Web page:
TAIPEI (Taiwan News) — More than 10 shrimp and crayfish hatcheries across Taiwan have reported cases of a mysterious new virus from China, resulting in tens of thousands of the crustaceans being culled under the supervision of the Council of Agriculture (COA).
The COA said Wednesday (June 17) that a deadly new virus known as decapod iridescent virus 1 (DIV1) has wreaked havoc on China's shrimp farming industry recently and that it has now spread to Taiwan. Out of the 30 shrimp and crayfish farms where testing has been carried out, more than 10 have been found to have infected crops.
In late April, Japanese media reported that an unknown iridescent virus had re-emerged in China's Guangdong province after being first detected in Fujian province in 2014. Reports pointed out that DIV1 could infect shrimps at all stages of growth and had a mortality rate of 80 percent, according to ETtoday.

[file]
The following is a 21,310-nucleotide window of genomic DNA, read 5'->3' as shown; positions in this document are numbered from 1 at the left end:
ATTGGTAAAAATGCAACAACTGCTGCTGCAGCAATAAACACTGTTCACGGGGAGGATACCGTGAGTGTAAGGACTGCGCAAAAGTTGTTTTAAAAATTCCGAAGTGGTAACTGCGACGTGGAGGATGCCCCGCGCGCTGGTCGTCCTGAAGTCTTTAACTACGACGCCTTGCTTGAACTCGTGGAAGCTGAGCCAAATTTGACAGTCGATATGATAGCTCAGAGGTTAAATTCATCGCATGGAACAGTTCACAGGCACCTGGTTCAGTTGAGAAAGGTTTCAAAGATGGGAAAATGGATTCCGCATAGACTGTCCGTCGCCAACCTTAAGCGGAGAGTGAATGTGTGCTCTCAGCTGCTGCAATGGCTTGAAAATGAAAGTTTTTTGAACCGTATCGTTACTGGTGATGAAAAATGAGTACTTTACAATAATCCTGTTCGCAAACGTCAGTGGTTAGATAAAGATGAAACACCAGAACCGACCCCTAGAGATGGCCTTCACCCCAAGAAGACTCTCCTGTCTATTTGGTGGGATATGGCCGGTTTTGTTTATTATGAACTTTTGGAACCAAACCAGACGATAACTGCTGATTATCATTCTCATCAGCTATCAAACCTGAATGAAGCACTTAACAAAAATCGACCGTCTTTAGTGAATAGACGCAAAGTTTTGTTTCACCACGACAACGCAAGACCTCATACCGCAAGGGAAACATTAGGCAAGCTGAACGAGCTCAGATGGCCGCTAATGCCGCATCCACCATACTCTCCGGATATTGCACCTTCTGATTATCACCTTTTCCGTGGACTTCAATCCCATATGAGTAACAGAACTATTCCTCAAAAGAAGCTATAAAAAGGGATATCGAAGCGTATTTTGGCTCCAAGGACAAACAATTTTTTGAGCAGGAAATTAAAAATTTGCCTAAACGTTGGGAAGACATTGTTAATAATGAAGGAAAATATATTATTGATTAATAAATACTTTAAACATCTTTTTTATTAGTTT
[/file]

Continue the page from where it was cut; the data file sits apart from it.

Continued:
At present, scientists have yet to collect enough information about the highly contagious virus, but it is not known to infect humans.
COA Deputy Minister Huang Chin-cheng (黃金城) said that so far, infections have been seen in Hsinchu County, New Taipei City, Yilan County, Kaohsiung City, and Yunlin County, and the farm owners had been ordered to cull all affected crops to stop the disease from spreading. He noted that a press conference would be held on Thursday (June 18) to address the issue.
Huang confirmed that approximately 1,207 kg of Australian crayfish and 201,000 larval shrimps have been eradicated in Hsinchu while 973 kg of shrimps in Yilan have also been culled. He promised that the council would compensate shrimp farmers for their losses as well as strengthen aquaculture management in the country, reported CNA.